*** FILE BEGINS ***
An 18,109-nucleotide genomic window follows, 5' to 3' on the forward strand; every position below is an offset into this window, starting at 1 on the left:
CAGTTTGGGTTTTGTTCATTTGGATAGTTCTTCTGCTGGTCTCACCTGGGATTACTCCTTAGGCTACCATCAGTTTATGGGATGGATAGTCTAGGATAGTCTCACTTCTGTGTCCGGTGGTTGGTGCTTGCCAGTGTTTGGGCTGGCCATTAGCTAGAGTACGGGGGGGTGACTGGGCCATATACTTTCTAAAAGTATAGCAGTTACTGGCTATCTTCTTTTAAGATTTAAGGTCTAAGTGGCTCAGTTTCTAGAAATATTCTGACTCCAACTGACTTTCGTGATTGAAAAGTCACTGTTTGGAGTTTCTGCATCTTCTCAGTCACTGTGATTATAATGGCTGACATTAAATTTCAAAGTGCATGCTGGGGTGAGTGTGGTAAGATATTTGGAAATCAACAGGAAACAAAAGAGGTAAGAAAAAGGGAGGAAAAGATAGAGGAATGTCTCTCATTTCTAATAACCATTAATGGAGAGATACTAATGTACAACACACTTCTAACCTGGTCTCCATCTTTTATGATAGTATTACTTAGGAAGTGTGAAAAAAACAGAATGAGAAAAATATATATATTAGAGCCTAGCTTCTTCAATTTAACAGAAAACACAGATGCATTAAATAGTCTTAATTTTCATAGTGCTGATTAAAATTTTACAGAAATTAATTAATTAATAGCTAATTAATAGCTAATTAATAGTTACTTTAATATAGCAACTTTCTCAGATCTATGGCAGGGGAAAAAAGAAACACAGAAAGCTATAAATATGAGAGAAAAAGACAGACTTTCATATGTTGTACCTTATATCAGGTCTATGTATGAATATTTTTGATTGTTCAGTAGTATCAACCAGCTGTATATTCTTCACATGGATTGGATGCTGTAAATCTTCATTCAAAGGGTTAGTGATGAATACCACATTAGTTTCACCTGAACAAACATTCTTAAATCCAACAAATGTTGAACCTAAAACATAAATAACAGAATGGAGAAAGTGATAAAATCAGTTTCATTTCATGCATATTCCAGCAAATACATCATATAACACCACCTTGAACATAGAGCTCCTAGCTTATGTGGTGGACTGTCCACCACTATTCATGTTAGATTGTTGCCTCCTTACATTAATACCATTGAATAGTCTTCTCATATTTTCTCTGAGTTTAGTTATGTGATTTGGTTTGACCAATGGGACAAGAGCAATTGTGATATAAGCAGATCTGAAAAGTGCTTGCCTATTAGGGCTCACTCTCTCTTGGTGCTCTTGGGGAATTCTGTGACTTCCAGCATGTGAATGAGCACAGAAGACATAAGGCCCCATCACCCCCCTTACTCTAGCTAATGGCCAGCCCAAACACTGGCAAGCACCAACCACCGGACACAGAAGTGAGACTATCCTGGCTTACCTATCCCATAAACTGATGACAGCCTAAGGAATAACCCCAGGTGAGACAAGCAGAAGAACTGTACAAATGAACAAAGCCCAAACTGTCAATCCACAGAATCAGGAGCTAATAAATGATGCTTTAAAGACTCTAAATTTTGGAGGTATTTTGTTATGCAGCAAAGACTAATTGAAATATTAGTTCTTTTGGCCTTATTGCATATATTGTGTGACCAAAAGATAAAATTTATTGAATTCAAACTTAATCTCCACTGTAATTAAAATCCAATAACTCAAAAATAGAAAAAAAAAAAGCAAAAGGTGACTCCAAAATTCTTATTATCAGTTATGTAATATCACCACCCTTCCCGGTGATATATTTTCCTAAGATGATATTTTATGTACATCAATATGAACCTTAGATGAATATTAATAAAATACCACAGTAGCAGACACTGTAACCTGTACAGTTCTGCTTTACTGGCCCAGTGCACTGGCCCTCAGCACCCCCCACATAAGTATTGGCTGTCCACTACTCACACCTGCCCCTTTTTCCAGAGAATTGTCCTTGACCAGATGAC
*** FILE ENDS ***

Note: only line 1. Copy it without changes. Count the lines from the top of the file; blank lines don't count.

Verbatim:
An 18,109-nucleotide genomic window follows, 5' to 3' on the forward strand; every position below is an offset into this window, starting at 1 on the left: